Removing scale-forming cations from produced waters†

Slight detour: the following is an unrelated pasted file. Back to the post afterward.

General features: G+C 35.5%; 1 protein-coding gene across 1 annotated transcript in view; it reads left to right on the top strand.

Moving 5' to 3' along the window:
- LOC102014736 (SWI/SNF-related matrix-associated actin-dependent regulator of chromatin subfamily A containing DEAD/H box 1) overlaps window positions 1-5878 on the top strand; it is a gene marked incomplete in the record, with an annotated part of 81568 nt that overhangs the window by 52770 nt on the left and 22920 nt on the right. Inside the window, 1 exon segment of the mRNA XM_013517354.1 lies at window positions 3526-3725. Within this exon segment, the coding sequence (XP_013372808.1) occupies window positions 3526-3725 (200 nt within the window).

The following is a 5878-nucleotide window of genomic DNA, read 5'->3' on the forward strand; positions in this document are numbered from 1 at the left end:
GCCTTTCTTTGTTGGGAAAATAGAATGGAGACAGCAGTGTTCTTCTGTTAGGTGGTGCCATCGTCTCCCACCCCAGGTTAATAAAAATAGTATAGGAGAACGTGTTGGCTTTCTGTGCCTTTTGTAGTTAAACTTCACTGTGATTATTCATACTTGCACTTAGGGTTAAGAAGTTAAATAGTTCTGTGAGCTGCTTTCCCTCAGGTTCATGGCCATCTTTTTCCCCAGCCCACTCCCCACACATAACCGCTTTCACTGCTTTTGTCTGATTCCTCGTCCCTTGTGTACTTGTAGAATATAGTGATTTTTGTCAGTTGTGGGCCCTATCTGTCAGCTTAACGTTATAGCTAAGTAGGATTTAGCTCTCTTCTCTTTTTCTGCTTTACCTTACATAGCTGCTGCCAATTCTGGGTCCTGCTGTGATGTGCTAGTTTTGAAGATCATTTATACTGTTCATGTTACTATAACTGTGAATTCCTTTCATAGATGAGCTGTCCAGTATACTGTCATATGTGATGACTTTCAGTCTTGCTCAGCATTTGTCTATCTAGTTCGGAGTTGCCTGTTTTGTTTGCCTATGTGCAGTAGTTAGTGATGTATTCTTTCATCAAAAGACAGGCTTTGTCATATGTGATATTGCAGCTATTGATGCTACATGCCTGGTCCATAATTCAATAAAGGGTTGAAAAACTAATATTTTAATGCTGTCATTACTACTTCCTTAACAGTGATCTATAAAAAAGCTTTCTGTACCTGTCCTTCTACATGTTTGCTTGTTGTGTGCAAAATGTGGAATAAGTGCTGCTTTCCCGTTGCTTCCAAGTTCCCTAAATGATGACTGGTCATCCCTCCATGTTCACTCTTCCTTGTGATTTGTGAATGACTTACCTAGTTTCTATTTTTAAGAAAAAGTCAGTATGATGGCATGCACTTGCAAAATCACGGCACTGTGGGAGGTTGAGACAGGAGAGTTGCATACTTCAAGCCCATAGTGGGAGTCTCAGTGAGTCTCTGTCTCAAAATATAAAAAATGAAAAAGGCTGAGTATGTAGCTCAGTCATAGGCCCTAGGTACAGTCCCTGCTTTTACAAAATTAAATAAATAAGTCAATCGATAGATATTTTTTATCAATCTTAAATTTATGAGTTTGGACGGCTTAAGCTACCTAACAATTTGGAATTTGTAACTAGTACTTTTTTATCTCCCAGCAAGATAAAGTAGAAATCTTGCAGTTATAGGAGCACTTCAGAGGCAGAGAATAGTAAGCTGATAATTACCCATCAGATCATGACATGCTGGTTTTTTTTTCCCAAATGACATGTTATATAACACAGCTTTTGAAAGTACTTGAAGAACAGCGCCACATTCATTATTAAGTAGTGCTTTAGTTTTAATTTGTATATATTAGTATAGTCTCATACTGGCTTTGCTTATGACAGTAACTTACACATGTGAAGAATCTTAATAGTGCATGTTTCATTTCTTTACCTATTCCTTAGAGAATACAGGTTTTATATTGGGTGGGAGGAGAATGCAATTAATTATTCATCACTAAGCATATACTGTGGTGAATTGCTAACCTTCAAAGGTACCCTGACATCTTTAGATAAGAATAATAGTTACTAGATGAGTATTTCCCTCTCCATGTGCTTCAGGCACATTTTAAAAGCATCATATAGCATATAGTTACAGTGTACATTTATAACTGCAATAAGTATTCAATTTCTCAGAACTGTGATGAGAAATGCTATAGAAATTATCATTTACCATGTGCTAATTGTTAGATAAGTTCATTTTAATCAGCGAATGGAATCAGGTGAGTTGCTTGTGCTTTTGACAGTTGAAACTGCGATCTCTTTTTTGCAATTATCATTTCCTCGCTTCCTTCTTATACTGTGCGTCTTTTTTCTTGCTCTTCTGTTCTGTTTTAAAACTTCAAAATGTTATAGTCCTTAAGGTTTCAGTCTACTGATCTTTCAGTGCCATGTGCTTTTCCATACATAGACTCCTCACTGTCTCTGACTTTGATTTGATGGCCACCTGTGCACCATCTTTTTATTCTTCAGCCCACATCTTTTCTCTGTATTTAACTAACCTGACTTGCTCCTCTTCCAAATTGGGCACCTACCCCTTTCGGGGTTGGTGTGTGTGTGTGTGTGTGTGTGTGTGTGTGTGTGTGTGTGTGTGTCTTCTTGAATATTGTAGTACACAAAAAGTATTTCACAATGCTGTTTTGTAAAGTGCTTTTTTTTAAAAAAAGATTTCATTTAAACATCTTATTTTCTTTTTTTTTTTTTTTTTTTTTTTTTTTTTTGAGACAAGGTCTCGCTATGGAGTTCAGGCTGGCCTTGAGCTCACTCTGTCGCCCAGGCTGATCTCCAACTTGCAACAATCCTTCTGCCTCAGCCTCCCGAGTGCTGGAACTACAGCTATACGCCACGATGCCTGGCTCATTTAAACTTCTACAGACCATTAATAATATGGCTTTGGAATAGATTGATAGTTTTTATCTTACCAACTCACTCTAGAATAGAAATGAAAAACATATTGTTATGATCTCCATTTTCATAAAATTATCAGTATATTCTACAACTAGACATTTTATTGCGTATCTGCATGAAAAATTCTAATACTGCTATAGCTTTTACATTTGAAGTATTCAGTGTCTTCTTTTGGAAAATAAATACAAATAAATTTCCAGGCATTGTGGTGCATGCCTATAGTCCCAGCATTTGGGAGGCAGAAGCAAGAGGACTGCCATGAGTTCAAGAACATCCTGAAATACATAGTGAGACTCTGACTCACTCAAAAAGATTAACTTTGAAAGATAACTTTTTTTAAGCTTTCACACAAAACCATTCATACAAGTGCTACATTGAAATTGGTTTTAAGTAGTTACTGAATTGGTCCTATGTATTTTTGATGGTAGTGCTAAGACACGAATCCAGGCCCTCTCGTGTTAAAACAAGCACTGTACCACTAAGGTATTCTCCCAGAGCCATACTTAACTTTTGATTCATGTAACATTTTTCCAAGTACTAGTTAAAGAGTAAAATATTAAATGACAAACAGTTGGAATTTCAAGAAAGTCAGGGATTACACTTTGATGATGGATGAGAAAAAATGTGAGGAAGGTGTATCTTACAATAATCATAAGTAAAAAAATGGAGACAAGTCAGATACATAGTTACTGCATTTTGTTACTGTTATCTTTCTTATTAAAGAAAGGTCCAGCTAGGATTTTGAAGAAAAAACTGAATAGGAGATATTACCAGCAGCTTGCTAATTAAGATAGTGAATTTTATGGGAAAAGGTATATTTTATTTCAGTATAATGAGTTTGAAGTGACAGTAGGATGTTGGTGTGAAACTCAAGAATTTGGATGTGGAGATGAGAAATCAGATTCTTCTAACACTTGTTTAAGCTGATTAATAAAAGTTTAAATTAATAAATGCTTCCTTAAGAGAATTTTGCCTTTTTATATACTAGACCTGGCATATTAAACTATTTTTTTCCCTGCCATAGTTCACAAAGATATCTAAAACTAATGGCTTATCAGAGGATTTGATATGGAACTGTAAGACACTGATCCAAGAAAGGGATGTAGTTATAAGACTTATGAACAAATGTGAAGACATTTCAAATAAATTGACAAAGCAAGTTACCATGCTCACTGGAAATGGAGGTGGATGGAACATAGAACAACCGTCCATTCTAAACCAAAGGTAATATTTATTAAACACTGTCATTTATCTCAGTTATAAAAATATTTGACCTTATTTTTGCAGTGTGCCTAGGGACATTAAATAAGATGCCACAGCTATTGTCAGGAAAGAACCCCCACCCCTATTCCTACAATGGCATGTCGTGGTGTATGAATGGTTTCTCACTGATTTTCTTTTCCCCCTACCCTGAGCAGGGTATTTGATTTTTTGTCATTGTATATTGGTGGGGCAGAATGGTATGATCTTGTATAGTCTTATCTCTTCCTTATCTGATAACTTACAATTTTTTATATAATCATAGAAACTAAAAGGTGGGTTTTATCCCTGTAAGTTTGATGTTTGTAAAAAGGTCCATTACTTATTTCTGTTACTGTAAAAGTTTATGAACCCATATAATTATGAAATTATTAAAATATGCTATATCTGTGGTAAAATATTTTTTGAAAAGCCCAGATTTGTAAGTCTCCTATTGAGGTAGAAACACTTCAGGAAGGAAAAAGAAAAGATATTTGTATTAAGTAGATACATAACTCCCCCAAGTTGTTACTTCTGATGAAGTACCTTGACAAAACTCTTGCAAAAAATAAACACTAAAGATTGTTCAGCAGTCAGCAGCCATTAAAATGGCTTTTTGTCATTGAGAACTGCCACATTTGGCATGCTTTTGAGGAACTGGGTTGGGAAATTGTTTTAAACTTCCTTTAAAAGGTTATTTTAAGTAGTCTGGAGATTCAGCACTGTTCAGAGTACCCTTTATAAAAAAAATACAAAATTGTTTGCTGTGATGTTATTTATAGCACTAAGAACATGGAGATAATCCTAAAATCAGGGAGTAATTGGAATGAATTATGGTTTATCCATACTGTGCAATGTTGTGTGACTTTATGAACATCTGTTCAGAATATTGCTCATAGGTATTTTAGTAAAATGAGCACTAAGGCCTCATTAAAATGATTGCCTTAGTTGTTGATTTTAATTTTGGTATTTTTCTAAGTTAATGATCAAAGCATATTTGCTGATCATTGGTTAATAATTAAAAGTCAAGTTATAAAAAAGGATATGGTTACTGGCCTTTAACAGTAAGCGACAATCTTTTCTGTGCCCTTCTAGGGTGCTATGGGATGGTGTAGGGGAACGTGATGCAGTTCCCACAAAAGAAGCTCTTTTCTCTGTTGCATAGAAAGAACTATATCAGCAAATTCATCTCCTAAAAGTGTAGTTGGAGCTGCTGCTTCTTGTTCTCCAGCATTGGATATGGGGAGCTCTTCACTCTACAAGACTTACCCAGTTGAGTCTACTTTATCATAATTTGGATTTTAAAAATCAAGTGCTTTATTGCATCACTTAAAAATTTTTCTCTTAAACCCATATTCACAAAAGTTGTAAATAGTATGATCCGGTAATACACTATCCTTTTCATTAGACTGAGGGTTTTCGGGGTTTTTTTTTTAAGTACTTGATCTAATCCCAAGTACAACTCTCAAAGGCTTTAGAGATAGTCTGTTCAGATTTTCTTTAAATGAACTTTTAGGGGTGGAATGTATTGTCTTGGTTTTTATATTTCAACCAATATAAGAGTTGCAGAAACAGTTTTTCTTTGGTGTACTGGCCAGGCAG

The formation of precipitates (scales) during reinjection limits the reuse of oil and gas production water (produced water) for additional oil recovery. Selective removal strategies that target Ba and Sr, the primary scale-forming cations, would limit produced water treatment costs, reduce waste generation, and increase produced water reuse. A novel treatment technique for targeted Ba and Sr removal, complexation with polyelectrolyte polymers, is compared with chemical precipitation (sulfate addition and precipitative softening) for the removal of Ba and Sr from Kansas oil field brines. Four polymers were examined for cation removal, both with and without ultrafiltration: poly-vinyl sulfonate (PVS), poly(4-styrenesulfonate) (PSS), polyacrylic acid (PAA), and poly(4-styrenesulfonic acid-co-maleic acid) (PSSM). PSSM and PSS were effective for Ba and Sr removal from the lower salinity brine (TDS of 31 000 mg L−1), but exhibited limited Sr removal in the absence of Ba in the high salinity brine (TDS of 92 000 mg l−1). Similar results were achieved in both brines using sulfate addition. PSSM used in conjunction with ultrafiltration removed >99% of initial Sr and Ba from the lower salinity brine, while removing only 65% and 78% of Mg and Ca, respectively. These results compare favorably to precipitative softening, which removed >90% of all divalent cations from the same brine but was less selective for Ba and Sr. PAA plus ultrafiltration removed 58% of Sr (and 68% of Ca) from the high-salinity brine at pH 9. While increased Sr removal can be achieved by polymer-assisted ultrafiltration, further development of this process, including methods for polymer recovery and regeneration, will be needed to improve its performance compared to precipitative softening.